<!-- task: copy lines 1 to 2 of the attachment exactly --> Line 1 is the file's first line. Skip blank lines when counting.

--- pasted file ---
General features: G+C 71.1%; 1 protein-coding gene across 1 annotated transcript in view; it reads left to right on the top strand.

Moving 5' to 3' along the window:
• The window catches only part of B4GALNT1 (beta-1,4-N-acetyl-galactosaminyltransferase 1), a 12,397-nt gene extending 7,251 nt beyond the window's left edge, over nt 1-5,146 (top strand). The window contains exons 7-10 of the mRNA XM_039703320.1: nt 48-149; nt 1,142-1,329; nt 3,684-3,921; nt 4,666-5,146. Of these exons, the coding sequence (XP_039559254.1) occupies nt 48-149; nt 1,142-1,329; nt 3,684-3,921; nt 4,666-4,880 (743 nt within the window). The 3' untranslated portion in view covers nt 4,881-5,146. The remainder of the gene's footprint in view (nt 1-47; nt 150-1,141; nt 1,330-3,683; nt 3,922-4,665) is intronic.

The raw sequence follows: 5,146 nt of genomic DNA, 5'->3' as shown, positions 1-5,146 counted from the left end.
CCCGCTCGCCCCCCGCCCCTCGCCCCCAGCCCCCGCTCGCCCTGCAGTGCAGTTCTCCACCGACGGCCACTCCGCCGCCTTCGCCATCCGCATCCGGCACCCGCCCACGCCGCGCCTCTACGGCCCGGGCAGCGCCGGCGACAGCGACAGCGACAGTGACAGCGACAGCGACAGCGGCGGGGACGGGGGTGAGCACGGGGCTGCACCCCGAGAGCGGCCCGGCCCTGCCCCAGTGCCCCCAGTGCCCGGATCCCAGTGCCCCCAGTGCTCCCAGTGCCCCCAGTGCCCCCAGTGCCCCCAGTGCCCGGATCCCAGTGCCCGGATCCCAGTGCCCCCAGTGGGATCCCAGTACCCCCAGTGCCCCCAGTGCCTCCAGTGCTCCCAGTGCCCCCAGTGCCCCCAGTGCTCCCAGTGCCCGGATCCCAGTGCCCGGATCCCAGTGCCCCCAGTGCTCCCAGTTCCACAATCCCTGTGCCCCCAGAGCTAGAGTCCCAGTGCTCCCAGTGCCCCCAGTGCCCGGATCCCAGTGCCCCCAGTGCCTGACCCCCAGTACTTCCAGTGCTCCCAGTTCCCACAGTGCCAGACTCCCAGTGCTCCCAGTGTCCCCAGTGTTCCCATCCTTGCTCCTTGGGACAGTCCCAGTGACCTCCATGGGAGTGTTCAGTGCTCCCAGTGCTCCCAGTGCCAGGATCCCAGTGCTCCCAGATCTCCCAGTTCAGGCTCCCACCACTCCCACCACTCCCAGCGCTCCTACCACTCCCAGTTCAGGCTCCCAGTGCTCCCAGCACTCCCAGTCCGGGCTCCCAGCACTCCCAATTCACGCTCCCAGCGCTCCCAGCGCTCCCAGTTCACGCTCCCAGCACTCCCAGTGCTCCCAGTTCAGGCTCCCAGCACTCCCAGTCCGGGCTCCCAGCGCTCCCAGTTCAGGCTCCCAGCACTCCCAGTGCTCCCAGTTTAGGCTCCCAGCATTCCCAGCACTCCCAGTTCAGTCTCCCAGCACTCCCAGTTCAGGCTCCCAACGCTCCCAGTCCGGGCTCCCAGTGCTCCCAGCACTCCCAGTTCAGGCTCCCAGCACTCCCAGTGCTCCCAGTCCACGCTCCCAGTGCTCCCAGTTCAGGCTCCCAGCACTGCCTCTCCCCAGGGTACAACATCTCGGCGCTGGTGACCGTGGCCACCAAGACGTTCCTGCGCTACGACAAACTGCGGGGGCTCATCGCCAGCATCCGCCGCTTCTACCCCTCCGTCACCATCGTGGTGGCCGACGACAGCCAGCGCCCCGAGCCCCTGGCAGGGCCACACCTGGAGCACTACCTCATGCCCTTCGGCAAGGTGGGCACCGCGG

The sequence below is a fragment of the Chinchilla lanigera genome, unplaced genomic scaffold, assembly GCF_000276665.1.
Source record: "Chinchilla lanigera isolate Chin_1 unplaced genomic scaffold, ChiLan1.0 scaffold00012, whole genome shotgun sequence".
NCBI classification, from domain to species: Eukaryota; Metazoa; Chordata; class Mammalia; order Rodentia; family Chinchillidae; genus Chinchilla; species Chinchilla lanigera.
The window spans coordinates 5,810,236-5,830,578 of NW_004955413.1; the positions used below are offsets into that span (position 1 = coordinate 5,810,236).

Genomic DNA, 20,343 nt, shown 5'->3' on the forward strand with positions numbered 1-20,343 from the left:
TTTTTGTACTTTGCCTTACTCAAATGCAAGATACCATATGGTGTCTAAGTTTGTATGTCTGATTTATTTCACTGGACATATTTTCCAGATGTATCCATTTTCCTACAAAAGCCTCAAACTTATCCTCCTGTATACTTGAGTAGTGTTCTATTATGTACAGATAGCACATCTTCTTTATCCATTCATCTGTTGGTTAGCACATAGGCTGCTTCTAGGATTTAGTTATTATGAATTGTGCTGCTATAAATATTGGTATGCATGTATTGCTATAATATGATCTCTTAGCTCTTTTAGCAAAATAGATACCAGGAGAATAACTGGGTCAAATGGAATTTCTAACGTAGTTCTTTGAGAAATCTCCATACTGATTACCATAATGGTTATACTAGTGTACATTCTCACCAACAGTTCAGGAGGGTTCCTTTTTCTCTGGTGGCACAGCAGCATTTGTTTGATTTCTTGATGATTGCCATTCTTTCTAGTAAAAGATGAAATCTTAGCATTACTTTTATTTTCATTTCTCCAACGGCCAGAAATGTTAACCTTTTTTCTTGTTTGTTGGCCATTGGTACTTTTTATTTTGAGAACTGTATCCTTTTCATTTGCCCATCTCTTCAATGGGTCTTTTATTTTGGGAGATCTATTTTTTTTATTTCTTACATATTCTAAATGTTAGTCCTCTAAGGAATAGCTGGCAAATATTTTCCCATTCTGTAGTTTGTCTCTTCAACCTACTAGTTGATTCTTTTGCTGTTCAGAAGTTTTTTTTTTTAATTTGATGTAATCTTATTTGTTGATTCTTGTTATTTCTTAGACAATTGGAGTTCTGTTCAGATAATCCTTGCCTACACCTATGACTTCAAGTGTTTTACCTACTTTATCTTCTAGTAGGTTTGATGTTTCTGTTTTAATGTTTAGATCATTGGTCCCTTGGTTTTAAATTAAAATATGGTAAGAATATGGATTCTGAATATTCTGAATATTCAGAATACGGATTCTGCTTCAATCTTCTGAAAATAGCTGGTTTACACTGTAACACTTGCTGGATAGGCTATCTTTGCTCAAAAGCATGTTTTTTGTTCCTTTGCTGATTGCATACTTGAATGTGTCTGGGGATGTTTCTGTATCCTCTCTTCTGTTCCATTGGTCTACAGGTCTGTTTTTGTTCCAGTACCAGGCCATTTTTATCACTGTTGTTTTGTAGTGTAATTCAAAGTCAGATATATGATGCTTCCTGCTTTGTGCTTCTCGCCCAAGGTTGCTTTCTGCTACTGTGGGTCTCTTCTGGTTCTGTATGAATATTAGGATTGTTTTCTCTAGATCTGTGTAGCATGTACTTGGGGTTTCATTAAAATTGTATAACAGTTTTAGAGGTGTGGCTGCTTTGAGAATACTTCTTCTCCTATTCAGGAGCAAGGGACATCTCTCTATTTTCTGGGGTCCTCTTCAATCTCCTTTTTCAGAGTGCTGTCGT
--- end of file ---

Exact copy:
General features: G+C 71.1%; 1 protein-coding gene across 1 annotated transcript in view; it reads left to right on the top strand.

Moving 5' to 3' along the window: